How about the following quote - what a surprise - there is a skills deficit. I would also like to see our citizens take some responsibility for their development. No meantion of that. Let's face it - they skills themselves so that they are more competitive and productive. The writing has been on the wall for the last 30 years.

While policy issues are outside the scope of this report, it should be noted that in order to realise the predicted productivity benefits it will be necessary to support an appropriate level of investment in skill formation and in ICT related R&D.

A news item released by the ACS Foundation (Australian Computer Society) relating to this report did not make mention of the skills issue at all - I think they missed the essence with their news. The fact is that education is very central to these predicted opportunities. I think that the report failed in stating where these 'skills' need to be formed. The implication in the report is that these skills need to be in ICT. Yes this is true but the ICT skills required in the future are unknown. How will people interact with these machines? It is the higher order thinking skills, strong collaboration skills and the skills involved in learning new skills that are really important here.

It is not how to use Microsoft this and that or Adobe this and that. eg. If you are teaching Microsoft Word or Adobe Photoshop you are missing the point.

Also look at section 5.2 - "Possible improvements in education"

As with any autodidactic approach, computers are not suitable for the
socialisation of students. Yet, developing the social skills of children through interactions with peers and teachers is often a more important objective of education than the provision of general knowledge and skills.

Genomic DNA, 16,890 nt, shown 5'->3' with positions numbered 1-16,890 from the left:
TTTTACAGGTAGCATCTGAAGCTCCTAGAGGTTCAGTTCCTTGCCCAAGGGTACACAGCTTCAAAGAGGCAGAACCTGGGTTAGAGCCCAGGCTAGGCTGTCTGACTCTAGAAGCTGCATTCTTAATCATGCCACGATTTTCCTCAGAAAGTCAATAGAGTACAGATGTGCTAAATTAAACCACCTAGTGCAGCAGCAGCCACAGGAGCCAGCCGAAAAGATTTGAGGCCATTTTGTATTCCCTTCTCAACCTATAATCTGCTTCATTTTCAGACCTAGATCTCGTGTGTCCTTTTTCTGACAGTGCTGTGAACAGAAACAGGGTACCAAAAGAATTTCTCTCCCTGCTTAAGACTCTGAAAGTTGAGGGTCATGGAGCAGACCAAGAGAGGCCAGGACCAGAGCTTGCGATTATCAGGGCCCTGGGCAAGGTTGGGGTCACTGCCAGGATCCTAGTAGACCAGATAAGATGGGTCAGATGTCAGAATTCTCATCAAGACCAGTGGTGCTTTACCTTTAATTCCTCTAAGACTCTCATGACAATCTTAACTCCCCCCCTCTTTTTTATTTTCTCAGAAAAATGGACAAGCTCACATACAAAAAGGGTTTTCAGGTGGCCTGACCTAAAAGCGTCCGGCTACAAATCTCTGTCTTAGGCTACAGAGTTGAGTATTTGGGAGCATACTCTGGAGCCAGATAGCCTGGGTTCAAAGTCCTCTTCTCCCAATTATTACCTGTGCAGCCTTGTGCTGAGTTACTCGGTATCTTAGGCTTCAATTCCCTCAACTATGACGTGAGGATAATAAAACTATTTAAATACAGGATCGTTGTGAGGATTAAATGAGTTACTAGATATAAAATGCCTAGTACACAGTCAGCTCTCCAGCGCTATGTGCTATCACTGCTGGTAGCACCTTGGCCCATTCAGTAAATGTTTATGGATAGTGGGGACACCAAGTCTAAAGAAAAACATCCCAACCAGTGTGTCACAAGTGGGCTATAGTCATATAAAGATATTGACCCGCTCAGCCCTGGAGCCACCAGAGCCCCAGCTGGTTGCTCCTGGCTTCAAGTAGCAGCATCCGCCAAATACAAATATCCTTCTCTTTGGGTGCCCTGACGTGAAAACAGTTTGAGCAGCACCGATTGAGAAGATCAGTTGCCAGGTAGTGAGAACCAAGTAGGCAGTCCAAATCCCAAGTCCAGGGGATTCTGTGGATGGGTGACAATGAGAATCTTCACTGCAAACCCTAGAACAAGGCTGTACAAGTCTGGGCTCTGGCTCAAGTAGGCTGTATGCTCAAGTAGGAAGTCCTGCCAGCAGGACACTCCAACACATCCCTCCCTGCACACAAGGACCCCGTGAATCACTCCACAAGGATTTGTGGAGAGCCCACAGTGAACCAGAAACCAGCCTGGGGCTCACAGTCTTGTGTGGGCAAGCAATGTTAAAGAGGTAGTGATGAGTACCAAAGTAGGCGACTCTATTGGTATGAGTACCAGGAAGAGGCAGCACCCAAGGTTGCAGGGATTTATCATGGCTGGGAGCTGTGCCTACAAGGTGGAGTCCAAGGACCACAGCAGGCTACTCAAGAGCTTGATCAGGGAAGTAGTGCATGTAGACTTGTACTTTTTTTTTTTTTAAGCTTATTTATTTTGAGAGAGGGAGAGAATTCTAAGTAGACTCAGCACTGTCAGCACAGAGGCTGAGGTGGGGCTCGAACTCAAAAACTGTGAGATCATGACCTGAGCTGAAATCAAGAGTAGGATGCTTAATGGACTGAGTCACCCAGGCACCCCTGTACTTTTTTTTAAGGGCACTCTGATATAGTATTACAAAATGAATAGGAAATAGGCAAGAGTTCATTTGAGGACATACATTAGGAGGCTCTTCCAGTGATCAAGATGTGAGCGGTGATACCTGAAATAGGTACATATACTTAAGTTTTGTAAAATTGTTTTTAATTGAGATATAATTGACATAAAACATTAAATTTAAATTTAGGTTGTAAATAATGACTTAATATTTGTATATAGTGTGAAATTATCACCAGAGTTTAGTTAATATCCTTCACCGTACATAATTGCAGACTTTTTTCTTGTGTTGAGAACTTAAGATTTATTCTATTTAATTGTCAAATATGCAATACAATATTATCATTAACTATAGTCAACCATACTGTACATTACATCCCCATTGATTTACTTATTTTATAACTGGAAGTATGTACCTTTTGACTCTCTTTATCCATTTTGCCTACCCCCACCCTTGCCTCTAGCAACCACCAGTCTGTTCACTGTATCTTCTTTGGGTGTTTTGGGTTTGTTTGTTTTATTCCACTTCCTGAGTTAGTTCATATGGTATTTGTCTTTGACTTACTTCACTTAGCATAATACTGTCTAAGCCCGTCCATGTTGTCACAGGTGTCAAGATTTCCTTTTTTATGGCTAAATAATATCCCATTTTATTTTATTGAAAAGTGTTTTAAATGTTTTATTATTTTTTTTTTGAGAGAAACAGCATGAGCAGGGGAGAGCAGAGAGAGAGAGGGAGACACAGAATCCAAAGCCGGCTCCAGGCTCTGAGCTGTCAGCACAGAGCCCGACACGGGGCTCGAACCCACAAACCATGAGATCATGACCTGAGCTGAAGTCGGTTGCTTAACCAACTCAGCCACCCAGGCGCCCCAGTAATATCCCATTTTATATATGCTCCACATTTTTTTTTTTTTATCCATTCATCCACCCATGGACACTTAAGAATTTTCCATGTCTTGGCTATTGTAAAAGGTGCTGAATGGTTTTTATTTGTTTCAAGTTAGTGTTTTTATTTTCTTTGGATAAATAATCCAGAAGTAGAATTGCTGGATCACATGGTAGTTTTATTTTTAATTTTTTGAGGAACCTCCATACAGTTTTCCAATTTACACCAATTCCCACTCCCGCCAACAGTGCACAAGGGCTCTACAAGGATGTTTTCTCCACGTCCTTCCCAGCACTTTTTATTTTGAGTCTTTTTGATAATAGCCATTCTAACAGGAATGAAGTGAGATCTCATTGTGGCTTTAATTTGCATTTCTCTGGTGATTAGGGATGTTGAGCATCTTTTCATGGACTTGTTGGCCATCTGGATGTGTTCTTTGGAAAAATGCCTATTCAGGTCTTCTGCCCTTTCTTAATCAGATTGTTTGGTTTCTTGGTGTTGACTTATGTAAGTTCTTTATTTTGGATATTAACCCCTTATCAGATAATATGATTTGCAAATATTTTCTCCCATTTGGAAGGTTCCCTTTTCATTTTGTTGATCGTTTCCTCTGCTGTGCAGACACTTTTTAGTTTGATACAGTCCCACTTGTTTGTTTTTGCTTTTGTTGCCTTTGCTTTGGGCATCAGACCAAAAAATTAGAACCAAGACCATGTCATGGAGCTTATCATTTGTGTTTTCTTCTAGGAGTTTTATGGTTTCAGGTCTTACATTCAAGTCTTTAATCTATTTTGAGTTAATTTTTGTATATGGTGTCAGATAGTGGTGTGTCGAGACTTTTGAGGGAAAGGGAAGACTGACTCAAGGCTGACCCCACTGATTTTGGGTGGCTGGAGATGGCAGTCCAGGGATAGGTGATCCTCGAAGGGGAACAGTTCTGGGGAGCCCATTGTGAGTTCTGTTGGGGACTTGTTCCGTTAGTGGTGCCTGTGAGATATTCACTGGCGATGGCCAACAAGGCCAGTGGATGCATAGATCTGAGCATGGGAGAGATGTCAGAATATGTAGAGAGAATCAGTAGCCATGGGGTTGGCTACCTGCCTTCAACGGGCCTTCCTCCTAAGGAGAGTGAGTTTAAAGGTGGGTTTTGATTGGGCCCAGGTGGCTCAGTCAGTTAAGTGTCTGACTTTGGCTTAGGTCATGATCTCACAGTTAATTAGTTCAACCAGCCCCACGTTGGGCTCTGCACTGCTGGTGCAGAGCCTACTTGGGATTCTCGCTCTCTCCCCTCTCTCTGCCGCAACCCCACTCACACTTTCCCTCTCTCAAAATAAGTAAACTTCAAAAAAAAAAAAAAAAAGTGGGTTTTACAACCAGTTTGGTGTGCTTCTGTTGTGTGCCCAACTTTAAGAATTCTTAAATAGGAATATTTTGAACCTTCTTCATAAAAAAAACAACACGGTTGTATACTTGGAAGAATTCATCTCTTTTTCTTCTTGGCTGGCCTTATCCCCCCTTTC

So true, so true BUT often used by the ludite as their excuse for resisting the onslaught of the digital 'something'. Still, the teachers have a secure future.

This skills development point has another interesting aspect. I noted in a previous post in October of 2005

massive IT balance of trade deficit" - Does our educational use of propriety
products help or hinder?

This post was made in response to an article in The Age "Scruffy geeks on the outer"

I think that our government bodies must promote the open source stuff. Government bodies are settling for prepackaged, expensive solutions where the money is pouring out of the country. The skill set for implementing these solutions is relatively low. If they choose an Open Source solution they need advanced skills to adapt it and to make it work. These skills are not in abundance and cost. At least the cost is being invested in Australian people in this Open Source option. These much needed skills (as the report indicates) will continue to be in shortage while government bodies continue to make such short sighted decisions. They must invest in skills development and providing the place for these skills to be used. We need government to take some leadership here and now and look a bit further a head.

Wednesday, June 07, 2006

SACE for the Gamer

What does playing World of Warcraft have to do with getting the South Australian Certificate of Education (SACE)?

Students can get points toward their SACE through Community Learning. There seem to be two categories for this Community Learning.
  1. Community Developed Programs
  2. Personal Learning Programs
The Personal Learning Programs are of particular interest.

This type of community learning is gained through experiences or a personal learning program that does not follow a formal, accredited curriculum.
The example list does not include gaming BUT if I re-read my posting You Play World of Warcraft? You're Hired! and refer to the article I think we have a good match.

the process of becoming an effective World of Warcraft guild master amounts to a total-immersion course in leadership. A guild is a collection of players who come together to share knowledge, resources, and manpower. To run a large one, a guild master must be adept at many skills: attracting, evaluating, and recruiting new members; creating apprenticeship programs; orchestrating group strategy; and adjudicating disputes. Guilds routinely splinter over petty squabbles and other basic failures of management; the master must resolve them without losing valuable members, who can easily quit and join a rival guild.
Never mind the virtual surroundings; these conditions provide real-world training a manager can apply directly in the workplace.

The challenge will be to educate the accrediting authorities who will have heard about these sorts of games but probably have never played them and have little concept as to what's involved. They are likely to be trapped by the thinking that games are bad.